So think about the people you don't want to be like either, the people who you're ashamed to even be seen with because their attitude sucks and the way they act mortifies you---it's very helpful.
posted by discopolo at 3:44 PM on September 29, 2015

This is me! Sort of! I mean I have a constant little record player of crappy shit running through my head at all times when I am not sleeping. Literally all the time. When I am napping with my sweetheart and I am the happiest I am in the world? Yes even then. I hate it, but at some level there's a difference between being stuck with this record player and having this record player make the rest of my life into a pain in the ass. I am a bit combative, in my mind, about this. So now I actively fight the negative singsong and here is the thing I was not expecting: it's actually a bit more work to do the thing you want instead of the thing that comes naturally but it's not THAT much work and it's so much more useful.

So, an example. I am clumsy. I'll be winding down for the day and I'll trip and stub a toe or something. I'll say "ack, fuck!" or something. But then here's the crappy part: it stays with me and I stay rattled. I used to just think this was chemistry "Oh this is how I am" and some of it is but a lot of it is me sort of "choosing" (I put it in quotes because it's certainly not an active choice) to sort of dwell on how startling and irritating the thing was instead of being a little bit more accepting of the fact that these things sometimes happen. Sometimes people call it mindfulness, sometimes people call it being kind to your own inner child or whatever but for me it sort of almost a "flag it and move on" thing where you say to yourself "hey that thing happened, it wasn't great, it doesn't reveal a deeper flaw in you or the world, let's do the next thing. Stop thinking about it."

It's more work than you would think. But just politely redirecting my energies to something else besides grumbling about the same old grumbling thing can help kind of unstick my mind and move it to the next thing. And that's the way I think about it I get sticky I'm thinking about little hurts for reasons I'm not totally sure of--my mother is a grand grumbler and I think that was part of it--and I don't have to be thinking about them, and I certainly don't need to turn them into words or actions. Basically I think about not letting negative thoughts colonize my mind as if they were things "from away" and not just a natural part of being an alive human being. And that's been helpful for me.
posted by jessamyn at 3:46 PM on September 29, 2015 [8 favorites]

Look at mindfulness meditation. I was skeptical because its very trendy currently, but it really helps to slow me down when I'm getting upset. Once I get over the initial hurdle of grumpiness (which is hard sometimes!), I can use some perspective and calmly think about what it is that's bugging me, and constructively do something about it, or realize that it's out of my control.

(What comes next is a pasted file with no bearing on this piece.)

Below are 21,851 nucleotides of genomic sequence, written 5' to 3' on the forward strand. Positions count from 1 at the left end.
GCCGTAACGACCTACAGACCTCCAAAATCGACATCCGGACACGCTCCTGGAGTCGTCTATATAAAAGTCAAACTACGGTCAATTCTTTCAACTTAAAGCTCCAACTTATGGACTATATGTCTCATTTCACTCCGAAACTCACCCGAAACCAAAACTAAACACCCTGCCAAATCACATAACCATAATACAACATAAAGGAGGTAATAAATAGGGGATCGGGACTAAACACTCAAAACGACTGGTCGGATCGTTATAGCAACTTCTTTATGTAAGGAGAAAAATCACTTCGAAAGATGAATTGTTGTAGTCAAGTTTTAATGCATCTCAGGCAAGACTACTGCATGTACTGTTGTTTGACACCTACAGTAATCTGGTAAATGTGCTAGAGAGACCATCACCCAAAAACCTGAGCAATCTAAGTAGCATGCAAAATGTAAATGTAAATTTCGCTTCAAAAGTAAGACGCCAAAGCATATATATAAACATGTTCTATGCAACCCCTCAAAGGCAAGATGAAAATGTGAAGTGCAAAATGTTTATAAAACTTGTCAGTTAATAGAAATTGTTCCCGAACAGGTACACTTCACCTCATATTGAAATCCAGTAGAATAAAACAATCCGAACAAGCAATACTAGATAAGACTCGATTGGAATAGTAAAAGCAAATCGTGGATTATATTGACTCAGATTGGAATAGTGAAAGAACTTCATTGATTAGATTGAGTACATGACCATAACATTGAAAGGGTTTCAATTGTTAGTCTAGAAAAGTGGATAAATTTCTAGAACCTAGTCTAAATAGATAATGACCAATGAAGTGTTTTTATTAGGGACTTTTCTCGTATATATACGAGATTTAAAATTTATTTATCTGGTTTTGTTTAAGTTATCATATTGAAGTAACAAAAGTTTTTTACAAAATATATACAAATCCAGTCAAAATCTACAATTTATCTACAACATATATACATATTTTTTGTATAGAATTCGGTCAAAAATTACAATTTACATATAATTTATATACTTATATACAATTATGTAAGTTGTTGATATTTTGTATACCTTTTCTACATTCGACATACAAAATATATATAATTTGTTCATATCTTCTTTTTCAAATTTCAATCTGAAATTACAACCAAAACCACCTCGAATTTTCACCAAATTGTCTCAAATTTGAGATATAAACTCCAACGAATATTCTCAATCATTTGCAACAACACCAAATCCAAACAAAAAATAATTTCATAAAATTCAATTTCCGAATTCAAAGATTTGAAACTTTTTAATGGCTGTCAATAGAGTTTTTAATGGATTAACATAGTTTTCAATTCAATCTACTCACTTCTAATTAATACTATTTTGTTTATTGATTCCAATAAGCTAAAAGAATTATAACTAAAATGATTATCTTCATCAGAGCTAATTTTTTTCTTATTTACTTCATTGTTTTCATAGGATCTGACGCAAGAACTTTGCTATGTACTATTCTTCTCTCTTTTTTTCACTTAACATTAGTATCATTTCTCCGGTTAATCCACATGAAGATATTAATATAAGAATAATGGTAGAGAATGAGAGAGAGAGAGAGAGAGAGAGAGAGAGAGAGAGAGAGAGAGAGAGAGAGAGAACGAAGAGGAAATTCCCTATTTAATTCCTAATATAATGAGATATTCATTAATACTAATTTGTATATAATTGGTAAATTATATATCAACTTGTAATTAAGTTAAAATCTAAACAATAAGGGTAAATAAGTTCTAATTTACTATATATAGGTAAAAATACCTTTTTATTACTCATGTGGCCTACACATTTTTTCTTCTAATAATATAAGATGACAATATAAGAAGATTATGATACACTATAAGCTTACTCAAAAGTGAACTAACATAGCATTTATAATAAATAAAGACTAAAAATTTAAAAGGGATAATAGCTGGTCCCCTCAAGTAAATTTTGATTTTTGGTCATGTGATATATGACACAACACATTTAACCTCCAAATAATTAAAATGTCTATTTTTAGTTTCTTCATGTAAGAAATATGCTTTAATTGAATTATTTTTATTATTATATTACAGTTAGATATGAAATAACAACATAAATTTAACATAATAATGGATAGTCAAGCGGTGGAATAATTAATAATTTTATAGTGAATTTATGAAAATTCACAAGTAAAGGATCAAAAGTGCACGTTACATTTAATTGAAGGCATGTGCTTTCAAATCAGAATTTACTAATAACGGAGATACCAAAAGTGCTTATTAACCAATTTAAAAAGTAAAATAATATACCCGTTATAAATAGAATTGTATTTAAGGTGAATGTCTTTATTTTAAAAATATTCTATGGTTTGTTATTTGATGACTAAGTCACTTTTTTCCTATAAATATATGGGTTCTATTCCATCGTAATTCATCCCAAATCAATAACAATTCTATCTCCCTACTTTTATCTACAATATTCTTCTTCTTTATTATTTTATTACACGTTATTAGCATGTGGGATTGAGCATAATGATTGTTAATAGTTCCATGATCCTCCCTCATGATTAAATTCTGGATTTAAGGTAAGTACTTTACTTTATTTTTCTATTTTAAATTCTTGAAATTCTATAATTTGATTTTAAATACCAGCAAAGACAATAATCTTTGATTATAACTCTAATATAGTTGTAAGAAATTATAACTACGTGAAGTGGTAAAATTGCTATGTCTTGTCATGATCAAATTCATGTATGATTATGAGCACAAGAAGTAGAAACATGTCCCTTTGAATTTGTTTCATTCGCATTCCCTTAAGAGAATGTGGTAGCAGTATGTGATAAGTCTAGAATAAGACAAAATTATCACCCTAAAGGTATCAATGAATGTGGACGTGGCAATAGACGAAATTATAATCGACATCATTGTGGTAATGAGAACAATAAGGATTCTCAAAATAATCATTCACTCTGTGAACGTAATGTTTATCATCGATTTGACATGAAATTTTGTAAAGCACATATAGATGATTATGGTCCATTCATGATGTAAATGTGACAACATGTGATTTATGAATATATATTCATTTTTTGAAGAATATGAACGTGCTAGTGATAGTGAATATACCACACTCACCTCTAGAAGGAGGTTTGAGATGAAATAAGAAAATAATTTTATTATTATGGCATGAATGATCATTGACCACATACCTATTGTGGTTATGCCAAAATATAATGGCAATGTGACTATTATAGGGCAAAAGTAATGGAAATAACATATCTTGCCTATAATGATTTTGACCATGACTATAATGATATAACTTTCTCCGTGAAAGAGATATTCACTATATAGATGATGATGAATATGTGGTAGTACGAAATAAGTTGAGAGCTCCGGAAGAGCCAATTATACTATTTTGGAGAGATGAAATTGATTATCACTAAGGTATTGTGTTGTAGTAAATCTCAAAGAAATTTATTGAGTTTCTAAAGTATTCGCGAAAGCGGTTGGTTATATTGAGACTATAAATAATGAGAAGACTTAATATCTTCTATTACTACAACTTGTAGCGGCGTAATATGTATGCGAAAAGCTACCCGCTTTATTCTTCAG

posted by Fig at 3:47 PM on September 29, 2015 [2 favorites]

Yes to the mindfulness and constructive living- both awesome things!

You do sound like you feel a lack of control and don't realize none of these small things can actually "ruin" anything. There are as many small "fixes" as there are small problems. Pod casts, or audio books, cold/ allergy meds and making a rule to leave work at work are all great things, make a concerted effort to fix actual problems and give up stressing about the ones that you cannot. Acceptance and learning to put things in perspective go a long way.
Are you surrounded by people who constantly complain and sucked in? Disengage.
posted by TenaciousB at 4:07 PM on September 29, 2015 [1 favorite]

I play a little game with myself that helps me be the positive person I want to be. Whenever a negative thought come up, I turn it into a positive statement.

At work, I'm a signmaker so I always give a positive spin. Instead of "don't put your dirty fingers in the bulk bin", turns into Help us keep the bins clean, please use tongs."

"I'm so fat" turns into "I have really enjoyed eating all those nachos" and "I ought to not eat all these delicious nachos" turns into "I control what I eat and I'm deciding that these nachos are worth the weight gain".

I also watch people's eyes and expression. I always want them to be glad to see me, so I only say kind things. Even bad news can be said with kindness and compassion. It takes mindfulness and practice, but soon becomes second nature.
posted by a humble nudibranch at 4:10 PM on September 29, 2015 [6 favorites]

Look into mindfulness meditation to practice choosing where to focus your thoughts (delicious French Fries instead of mild cold) and experiencing the present moment (on preview: yes!)